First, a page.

- By Deborah Balzer
Infectious Diseases A–Z: Why the Asian longhorned tick is more than a menace
The first human bite in the U.S. by Haemaphysalis longicornis, commonly known as the Asian longhorned tick, has been reported. "As the name implies, the tick was originally from Asia," says Dr. Bobbi Pritt, a parasitic diseases expert at Mayo Clinic. "It then spread accidentally to other countries including New Zealand, Australia, some Pacific Islands, and most recently, the U.S."
The tick, first discovered in the U.S. on a sheep in 2017, is now in these 11 states:
- North Carolina
- New Jersey
- New York
- West Virginia
Dr. Pritt recently published a paper on the invasive tick.
Journalists: Broadcast-quality sound bites with Dr. Bobbi Pritt are in the downloads at the end of the post. Please "Courtesy: Mayo Clinic News Network."
As part of Dr. Pritt's paper, she also answered questions about what the latest news means:
Is there cause for concern about the Asian longhorned tick?
"First of all, they can reproduce in very large numbers. The female tick doesn't need a male in order to mate. She can produce viable offspring on her own," says Dr. Pritt. "We know it bites humans in the other countries it's in, and in the other countries, it actually transmits some pretty nasty pathogens, some viruses and bacteria that can be quite serious. The concern is that if those bacteria or viruses were ever introduced here, it could be transmitted to us, as well."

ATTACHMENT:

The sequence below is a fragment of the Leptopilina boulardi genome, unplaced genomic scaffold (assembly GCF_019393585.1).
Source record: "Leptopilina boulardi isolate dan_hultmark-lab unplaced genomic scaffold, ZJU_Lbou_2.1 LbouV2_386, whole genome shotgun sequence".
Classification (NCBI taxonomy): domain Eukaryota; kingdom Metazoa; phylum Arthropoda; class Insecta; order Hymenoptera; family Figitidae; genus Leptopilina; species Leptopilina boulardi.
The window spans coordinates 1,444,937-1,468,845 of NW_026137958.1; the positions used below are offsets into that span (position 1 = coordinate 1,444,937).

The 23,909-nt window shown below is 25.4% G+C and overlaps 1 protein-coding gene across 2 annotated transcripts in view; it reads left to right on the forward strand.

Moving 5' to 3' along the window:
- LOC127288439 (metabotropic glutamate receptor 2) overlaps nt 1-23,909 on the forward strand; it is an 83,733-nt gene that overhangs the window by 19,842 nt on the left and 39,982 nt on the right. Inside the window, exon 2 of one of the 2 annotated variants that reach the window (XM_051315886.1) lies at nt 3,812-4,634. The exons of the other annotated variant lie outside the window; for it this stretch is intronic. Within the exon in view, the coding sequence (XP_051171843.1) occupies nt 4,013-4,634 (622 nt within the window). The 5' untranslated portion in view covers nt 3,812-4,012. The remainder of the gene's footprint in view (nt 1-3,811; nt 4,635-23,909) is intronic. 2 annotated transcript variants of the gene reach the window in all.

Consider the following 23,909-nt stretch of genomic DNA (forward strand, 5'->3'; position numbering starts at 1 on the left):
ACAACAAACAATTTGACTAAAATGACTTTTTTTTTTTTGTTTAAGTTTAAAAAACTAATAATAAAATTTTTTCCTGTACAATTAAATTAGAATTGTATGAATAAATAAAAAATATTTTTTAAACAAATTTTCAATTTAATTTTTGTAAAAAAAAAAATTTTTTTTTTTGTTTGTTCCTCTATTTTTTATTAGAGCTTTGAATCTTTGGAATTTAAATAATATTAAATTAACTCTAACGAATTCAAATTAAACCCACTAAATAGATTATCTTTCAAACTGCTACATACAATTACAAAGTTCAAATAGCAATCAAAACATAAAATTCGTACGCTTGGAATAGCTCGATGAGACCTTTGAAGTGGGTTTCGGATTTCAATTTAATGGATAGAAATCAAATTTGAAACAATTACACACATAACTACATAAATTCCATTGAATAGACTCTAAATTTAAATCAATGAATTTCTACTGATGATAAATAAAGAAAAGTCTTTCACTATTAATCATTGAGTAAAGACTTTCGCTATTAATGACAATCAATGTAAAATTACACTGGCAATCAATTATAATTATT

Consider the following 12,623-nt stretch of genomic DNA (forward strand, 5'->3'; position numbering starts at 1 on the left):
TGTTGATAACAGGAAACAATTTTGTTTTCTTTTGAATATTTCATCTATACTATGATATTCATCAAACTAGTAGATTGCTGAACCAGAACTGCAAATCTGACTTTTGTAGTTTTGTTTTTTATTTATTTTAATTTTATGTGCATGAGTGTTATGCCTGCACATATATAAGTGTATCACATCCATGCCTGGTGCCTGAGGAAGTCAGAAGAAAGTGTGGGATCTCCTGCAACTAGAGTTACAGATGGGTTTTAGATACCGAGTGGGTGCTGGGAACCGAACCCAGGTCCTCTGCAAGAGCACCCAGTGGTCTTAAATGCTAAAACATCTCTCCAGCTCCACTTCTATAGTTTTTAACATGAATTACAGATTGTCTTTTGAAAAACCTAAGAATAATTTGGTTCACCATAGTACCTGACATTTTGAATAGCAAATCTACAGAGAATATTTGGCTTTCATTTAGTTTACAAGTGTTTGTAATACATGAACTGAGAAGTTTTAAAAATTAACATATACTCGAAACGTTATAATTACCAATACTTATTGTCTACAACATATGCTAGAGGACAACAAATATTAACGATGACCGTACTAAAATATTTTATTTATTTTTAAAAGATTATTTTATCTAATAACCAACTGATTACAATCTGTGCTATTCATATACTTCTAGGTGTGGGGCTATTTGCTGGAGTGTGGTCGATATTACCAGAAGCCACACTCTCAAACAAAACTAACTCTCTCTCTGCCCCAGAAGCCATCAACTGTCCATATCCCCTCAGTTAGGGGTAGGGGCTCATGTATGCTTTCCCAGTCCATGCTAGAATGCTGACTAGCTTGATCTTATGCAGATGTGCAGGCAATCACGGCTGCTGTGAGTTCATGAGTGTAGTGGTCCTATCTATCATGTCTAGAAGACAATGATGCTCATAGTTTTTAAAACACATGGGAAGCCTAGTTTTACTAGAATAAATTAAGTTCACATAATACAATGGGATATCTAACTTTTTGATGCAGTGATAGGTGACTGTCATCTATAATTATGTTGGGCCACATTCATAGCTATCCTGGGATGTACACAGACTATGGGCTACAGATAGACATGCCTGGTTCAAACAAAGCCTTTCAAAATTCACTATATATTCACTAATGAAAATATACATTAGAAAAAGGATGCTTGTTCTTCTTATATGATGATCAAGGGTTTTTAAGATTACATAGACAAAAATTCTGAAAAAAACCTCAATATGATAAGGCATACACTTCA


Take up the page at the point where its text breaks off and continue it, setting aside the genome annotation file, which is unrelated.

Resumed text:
Is there a virus associated to the Asian longhorned tick?
"One virus, in particular, we'd be quite worried about is one called severe fever with thrombocytopenia syndrome virus, which causes a potentially fatal hemorrhagic fever," says Dr. Pritt. "The virus has not been found in the U.S."
What work is being done is the U.S. to contain the tick?
"The USDA Department of Agriculture is doing a lot of work monitoring this tick and contain its spread throughout the U.S. The concern would be is that it could spread across many different states in the U.S. and take hold and thrive. We definitely want to contain it and do damage control at this point. Maybe in the future, we'll be able to eliminate it, but for now it. But for now, it is here with us for the foreseeable future."
How widespread is the tick in the U.S.?
"We know that the tick has been confirmed in 11 states, but that may change," says Dr. Pritt. "We also need to understand if it is capable of transmitting various harmful bacteria viruses and even parasites, particularly ones that are already here. More research needs to be done to better understand the tick."
Are there ways to avoid tick bites?
"Wearing a tick repellent when you're going outdoors is going to be very important, wearing covering clothing, tucking your pants into socks, and then checking for ticks when you come inside. That's going to be more important than ever."